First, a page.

Taking moderate-intensity exercise three times a week during the second and third trimester of pregnancy halves the risk of having a high birth weight newborn (babies with macrosomia, that is, weighing over four kilos) and, therefore, the risk of needing a caesarean delivery.
These findings come from research led by Rubén Barakat of the Polytechnic University of Madrid, Alejandro Lucía of the European University of Madrid, and Jonatan Ruiz of the University of Granada. Together with Sports Science graduates, they ran a series of programmed training sessions for a sample of 510 sedentary pregnant women. The results of their study have been published in the British Journal of Sports Medicine.
The researchers contacted a total of 780 Spanish pregnant women attending two primary health care centres in Leganés (Madrid). Finally, 510 gave their consent to participate in the study. They all recognized they were sedentary—that is, that they exercised for less than twenty minutes on fewer than three days a week.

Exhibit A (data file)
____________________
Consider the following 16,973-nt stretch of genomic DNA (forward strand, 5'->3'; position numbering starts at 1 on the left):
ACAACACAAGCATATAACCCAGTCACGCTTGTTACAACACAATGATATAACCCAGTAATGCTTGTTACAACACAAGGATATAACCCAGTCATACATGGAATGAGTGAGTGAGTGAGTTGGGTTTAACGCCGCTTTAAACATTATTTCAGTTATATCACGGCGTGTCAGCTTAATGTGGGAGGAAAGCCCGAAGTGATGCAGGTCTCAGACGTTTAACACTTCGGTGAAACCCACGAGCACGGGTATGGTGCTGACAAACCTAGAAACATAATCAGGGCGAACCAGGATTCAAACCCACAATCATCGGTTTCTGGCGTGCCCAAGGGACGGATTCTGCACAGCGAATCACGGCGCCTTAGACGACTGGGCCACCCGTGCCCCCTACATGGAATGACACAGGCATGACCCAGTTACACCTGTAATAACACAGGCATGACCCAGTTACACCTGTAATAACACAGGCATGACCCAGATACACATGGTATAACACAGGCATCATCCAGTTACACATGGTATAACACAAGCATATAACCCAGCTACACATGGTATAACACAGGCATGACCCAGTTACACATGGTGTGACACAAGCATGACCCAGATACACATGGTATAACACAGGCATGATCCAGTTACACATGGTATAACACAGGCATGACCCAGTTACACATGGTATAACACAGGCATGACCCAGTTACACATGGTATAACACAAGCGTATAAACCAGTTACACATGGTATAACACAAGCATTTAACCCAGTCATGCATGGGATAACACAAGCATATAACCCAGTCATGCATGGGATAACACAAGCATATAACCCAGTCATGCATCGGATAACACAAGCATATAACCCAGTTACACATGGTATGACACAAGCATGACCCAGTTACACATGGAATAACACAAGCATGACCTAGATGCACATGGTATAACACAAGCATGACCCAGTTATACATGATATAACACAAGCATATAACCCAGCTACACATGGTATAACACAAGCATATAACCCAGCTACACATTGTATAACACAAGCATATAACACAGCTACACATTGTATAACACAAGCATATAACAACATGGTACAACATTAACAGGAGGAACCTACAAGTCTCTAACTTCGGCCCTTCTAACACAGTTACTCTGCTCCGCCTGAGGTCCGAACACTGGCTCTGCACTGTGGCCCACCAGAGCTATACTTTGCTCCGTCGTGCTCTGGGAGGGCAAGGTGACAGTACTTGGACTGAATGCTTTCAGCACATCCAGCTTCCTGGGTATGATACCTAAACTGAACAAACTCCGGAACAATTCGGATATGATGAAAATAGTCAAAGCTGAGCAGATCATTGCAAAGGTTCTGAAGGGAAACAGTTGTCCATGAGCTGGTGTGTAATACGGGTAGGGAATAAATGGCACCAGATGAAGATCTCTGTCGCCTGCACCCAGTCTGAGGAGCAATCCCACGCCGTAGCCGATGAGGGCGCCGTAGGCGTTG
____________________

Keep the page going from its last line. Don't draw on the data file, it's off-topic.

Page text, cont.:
55 minutes exercise
The intervention group followed a training program that consisted of fifty-five minute sessions of aerobic, muscle strength and flexibility exercises on three days a week from weeks 10-12 to weeks 38-39 of pregnancy, while the control group received standard recommendations and care.
The results showed the training sessions did not reduce the appearance of gestational diabetes mellitus but did diminish the incidence of two major associated risks: macrosomia (down by fifty-eight percent) and caesarean delivery (which fell by thirty-four percent).
These findings “reinforce the need to encourage more supervised exercise interventions during pregnancy to combat the negative effects of gestational diabetes mellitus”, says Jonatan Ruiz, researcher in the University of Granada Department of Physical and Sports Education and corresponding author of the study.
Post published originally in CANALUGR.
Jonatan R Ruiz is a Ramón y Cajal Research Fellow at the School of Physical Activity and Sport Sciences at the University of Granada (Spain). Ruiz has a PhD in Exercise Physiology from the University of Granada (Spain), and a second PhD in Medical Sciences from the Karolinska Institutet (Sweden). His research combines physical activity epidemiology with clinical physiology to study the interaction between physical activity, fitness, features of the metabolic disorders, and genetics.
Barakat R, Pelaez M, Lopez C, Lucia A, Ruiz JR. Exercise during pregnancy and gestational diabetes-related adverse effects: a randomised controlled trial. Br J Sports Med 2013 47: 630-636 doi: 10.1136/bjsports-2012-091788